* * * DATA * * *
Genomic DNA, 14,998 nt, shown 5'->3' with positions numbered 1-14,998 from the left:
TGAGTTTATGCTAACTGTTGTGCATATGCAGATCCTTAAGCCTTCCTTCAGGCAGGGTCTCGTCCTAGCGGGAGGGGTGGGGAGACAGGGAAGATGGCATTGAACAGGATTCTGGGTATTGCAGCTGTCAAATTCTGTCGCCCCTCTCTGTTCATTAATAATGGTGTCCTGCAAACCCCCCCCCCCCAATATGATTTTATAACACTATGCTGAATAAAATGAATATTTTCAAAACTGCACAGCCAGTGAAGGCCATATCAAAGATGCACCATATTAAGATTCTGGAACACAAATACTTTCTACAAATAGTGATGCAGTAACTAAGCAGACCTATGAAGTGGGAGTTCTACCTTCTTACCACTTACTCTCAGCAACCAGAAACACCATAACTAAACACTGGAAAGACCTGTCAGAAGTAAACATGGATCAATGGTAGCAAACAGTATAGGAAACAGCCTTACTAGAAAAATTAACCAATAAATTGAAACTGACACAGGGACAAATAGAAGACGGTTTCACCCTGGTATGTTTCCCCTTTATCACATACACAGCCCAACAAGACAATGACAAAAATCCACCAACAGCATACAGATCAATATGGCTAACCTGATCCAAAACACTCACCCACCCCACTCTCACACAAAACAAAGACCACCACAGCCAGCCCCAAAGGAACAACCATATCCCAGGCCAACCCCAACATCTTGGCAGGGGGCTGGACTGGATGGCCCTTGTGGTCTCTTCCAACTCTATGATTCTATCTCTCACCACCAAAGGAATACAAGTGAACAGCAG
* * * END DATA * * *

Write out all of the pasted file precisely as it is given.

Genomic DNA, 14,998 nt, shown 5'->3' with positions numbered 1-14,998 from the left:
TGAGTTTATGCTAACTGTTGTGCATATGCAGATCCTTAAGCCTTCCTTCAGGCAGGGTCTCGTCCTAGCGGGAGGGGTGGGGAGACAGGGAAGATGGCATTGAACAGGATTCTGGGTATTGCAGCTGTCAAATTCTGTCGCCCCTCTCTGTTCATTAATAATGGTGTCCTGCAAACCCCCCCCCCCCAATATGATTTTATAACACTATGCTGAATAAAATGAATATTTTCAAAACTGCACAGCCAGTGAAGGCCATATCAAAGATGCACCATATTAAGATTCTGGAACACAAATACTTTCTACAAATAGTGATGCAGTAACTAAGCAGACCTATGAAGTGGGAGTTCTACCTTCTTACCACTTACTCTCAGCAACCAGAAACACCATAACTAAACACTGGAAAGACCTGTCAGAAGTAAACATGGATCAATGGTAGCAAACAGTATAGGAAACAGCCTTACTAGAAAAATTAACCAATAAATTGAAACTGACACAGGGACAAATAGAAGACGGTTTCACCCTGGTATGTTTCCCCTTTATCACATACACAGCCCAACAAGACAATGACAAAAATCCACCAACAGCATACAGATCAATATGGCTAACCTGATCCAAAACACTCACCCACCCCACTCTCACACAAAACAAAGACCACCACAGCCAGCCCCAAAGGAACAACCATATCCCAGGCCAACCCCAACATCTTGGCAGGGGGCTGGACTGGATGGCCCTTGTGGTCTCTTCCAACTCTATGATTCTATCTCTCACCACCAAAGGAATACAAGTGAACAGCAG